My beloved Triumph TR2. Purchased in Christchurch NZ in December 1982, sadly passed on (before I did) this year. A longer overly detailed bit follows - skip if you like.
I bought the car because I liked the shape. After plonking down my money I learnt two things:
1) It had undergone a classic (perhaps extensive is the word I am searching for) "bog and flog".
2) After some research I discovered the car had a commission number of TS65, with a factory installed Overdrive. As such it was/is one of the one of the earliest TR2s still in existence. Approximately 80,000 TR2s and TR3s were built and according to the Vintage Triumph Register (www.vtr.org) TR2 “survivors list” of March 2020, only twenty-one earlier commission number cars remain – all in North America or the UK/Europe.
Naturally this meant a decision was needed: continue the fine tradition of 1) above or restore to as near original as possible. I took the car to Sydney, NSW and Perth, Western Australia in 1987 where it underwent extensive restoration. Throughout the 1990’s the car was completely rebuilt after being totally dismantled - the pain on the wallet was excruciating. Triumph bodies and chassis were very strong by the standards of the day, their only one weak point being the tendency to rust. Unfortunately, TS65 suffered from this, resulting in a long painful rebuild with replacement body parts. Only its early commission number saved TS65 from an ignominious fate. The final stage of the restoration involved stripping and rebuilding the gearbox, engine and running gear.
A bit on the marque:
With a focus on the export drive of the post WWII period the design brief for the new Standard-Triumph sports car at the beginning of the 1950s was to produce a sports car for £500 capable of 100m.p.h. The prototype “20TS” (later dubbed the TR1) was powered by one of the most rugged engines ever made; a four cylinder that was found in both the Standard Vanguard saloon and the Ferguson tractor. The engine received moderate development for the production car, most notably the fitting of twin SU carburettors. The TR engine is of wet-liner construction: surrounded by a water jacket, the pistons run in individual removal cylindrical liners - one plus for the restorer.
The first two TR2s were assembled in July 1953 and the first real production car was made in August of that year. About 250 were completed in 1953. The “birth certificate” extracted from the production records gives a build date for TS65 of Friday 30th October 1953. TS 65 ‘O’ (optional overdrive fitted) had a body colour of pearl white (retained) with grey leather interior (replaced with black) and has engine number TS 69E.
At the time only some 50 of the 1953 cars remained in the UK. Most went to North America, in pursuit of valuable foreign exchange. Factory records show that over 1953 – 1954 around 57% were exported. A considerable number of were built up abroad as CKD cars, signifying Completely Knocked Down. South Africa was an important assembly point for CDK cars with over 1,000 TR2s and TR3/TR3As having been built up there. Fully assembled cars went to a number of destinations, the majority going to the USA. Canada, Belgium, France, Germany and Australia were the next biggest markets.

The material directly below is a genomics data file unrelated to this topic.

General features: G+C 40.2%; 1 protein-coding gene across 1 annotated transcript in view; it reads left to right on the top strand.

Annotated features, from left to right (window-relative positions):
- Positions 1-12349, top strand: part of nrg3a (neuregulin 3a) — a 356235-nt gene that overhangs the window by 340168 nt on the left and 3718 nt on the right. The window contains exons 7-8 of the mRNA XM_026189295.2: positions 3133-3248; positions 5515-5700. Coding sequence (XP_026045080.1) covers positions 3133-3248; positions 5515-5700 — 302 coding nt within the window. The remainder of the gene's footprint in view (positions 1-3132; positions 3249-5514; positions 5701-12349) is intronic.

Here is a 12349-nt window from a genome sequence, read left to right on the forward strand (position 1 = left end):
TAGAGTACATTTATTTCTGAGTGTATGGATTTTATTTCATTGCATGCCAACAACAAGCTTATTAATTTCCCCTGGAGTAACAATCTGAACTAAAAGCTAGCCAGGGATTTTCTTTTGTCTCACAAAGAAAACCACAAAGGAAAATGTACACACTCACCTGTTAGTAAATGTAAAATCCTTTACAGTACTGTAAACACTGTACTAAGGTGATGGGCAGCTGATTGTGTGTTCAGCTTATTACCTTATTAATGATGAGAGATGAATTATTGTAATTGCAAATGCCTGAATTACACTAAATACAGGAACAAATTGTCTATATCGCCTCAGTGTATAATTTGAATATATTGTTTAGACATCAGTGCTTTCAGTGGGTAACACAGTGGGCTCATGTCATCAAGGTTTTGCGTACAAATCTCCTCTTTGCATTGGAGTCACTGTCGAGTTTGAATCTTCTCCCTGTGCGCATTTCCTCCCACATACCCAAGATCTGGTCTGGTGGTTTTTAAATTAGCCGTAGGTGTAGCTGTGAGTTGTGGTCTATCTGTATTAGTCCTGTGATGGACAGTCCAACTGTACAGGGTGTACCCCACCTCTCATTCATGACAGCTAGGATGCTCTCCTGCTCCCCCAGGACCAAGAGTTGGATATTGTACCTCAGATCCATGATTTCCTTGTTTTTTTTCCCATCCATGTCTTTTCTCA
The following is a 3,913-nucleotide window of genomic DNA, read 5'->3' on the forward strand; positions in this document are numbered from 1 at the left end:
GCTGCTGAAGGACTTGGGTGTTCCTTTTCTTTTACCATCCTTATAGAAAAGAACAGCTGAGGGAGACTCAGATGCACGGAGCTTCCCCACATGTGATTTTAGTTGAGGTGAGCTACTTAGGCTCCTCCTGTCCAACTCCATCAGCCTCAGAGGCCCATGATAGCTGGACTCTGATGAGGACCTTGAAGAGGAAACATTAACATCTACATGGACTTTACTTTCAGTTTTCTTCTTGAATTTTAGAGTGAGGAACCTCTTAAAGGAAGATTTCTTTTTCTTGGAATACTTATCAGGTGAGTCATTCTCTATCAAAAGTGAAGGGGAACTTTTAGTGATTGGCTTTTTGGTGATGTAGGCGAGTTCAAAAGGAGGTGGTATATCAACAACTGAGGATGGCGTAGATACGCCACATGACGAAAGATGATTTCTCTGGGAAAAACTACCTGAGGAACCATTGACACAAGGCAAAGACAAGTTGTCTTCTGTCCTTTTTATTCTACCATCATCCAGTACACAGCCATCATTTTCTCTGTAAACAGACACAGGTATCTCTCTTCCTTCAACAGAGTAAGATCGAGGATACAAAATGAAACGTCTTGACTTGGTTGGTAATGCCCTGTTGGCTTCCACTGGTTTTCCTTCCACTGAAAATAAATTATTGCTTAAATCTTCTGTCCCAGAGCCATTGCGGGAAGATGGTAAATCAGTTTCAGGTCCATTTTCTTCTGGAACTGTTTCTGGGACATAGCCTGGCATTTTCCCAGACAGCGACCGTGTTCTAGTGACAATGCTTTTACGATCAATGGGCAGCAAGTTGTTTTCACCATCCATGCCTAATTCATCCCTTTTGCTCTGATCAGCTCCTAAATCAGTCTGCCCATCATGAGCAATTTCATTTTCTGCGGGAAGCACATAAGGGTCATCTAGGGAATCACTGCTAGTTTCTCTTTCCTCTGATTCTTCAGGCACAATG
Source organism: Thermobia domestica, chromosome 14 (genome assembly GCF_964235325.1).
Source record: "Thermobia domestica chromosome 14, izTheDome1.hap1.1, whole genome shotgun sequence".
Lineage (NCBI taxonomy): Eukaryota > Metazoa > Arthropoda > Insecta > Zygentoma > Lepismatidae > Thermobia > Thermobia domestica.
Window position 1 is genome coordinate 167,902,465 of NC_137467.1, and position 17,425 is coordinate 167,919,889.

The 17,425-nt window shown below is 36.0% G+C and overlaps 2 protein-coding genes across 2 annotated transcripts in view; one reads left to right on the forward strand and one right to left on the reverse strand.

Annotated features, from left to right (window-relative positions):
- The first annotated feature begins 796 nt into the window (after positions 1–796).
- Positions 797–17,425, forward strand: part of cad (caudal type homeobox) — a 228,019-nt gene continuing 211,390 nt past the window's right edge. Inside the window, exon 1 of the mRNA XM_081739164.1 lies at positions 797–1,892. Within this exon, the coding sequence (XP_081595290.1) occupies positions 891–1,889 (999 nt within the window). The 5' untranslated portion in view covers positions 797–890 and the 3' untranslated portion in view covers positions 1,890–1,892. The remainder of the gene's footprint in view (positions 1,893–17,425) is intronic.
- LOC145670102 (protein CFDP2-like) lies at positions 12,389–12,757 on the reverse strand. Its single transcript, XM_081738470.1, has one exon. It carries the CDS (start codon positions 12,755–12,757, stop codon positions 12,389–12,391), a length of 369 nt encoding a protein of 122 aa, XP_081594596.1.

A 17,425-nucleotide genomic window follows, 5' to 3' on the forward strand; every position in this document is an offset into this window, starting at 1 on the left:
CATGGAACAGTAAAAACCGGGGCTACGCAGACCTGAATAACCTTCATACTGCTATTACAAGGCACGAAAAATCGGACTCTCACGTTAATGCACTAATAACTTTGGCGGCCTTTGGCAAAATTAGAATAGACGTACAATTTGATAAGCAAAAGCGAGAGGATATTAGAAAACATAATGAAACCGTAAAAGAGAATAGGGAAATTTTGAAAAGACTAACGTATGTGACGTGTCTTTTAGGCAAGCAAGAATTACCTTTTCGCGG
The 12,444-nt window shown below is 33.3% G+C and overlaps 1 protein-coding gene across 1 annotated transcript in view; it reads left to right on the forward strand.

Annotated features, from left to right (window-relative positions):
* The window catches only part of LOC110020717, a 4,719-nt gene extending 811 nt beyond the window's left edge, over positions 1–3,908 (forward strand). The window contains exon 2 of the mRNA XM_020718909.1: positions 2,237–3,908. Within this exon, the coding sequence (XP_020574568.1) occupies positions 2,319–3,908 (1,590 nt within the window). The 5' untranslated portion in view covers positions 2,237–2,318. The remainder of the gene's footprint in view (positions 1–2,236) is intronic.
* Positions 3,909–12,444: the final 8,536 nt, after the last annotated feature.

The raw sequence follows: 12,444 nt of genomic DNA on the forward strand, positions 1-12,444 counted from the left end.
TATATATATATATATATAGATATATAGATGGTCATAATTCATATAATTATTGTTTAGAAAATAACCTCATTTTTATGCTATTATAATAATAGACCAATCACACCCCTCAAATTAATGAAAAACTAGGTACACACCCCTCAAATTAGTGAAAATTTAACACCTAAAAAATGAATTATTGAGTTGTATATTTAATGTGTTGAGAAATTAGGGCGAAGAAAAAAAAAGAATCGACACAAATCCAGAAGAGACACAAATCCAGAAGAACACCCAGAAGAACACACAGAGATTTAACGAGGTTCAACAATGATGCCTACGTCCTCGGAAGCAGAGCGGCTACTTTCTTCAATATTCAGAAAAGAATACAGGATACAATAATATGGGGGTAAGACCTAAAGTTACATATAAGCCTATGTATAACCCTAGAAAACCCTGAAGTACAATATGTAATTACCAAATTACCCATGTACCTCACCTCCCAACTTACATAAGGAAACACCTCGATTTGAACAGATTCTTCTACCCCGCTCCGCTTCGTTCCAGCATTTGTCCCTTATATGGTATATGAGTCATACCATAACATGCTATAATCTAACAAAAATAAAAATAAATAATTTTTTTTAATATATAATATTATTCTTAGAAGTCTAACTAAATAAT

A production TR2 with optional streamlining attained a speed of over 124 mph on the closed Jabbeke motorway in Belgium in May 1953. This performance put the TR2 on par with the more expensive (and glamorous) Austin-Healey 100. The following March, TR2s . 1st, 2nd, and 5th places in the prestigious RAC Rally.
As a pre BMC/British Leyland car TS65 was reliable and sturdy and still managed close to 100 m.p.h. when we reluctantly parted. I received 10X the amount I paid for the car. After nearly 40 years of ownership my return from the share market would no doubt be higher.....but you can't drive a share portfolio down the highway with the wind whistling through your hair and nether regions. I miss that muchly.
Aircraft type is the key. TG used old 777's with the entertainment boxes under aisle seats which reduced leg room quite severely. And aisle is my choice of seat.
I can't abide poor food and service on long haul. AirAsiaX for us was an easy choice, Premium Economy lie-flat seats at a price that easily beat TG economy. Even Economy 'Quiet Zone' was a worthwhile investment as often less crowded. AAX food is excellent (included in Premium) although we'd usually order an extra dish or 2. Far better than TG economy offerings ex BKK catering.
Singapore Airlines the best although schedules often did not suit.
Back on topic, I wonder how many (if any) aircraft TG have actually sold as yet. Anyone know? They announced a 'trading profit' a few months back which was very surprising unless it include asset sales. On the subject of purchase -v- lease, I'd suggest low % borrowings from Government looked more attractive to the Board compared with lease rates and the Board were notorious for poor decision making.
You call europeans shit and poo poo? You understand the word kee? You call yourself garbage and a piece of shit?! I guess you even not understand thai or can talk thai but you uses dirty words maybe you are kee! My thai family not use this words for a race or humans and I am wondering it is possible you can farangs/westeners kee. I think somebody who live long enough in Thailand is aware about thai language you as I see not! To say farang ok but put kee together with farang is really not acceptable it is like you say all westerners are a piece of shit and garbage!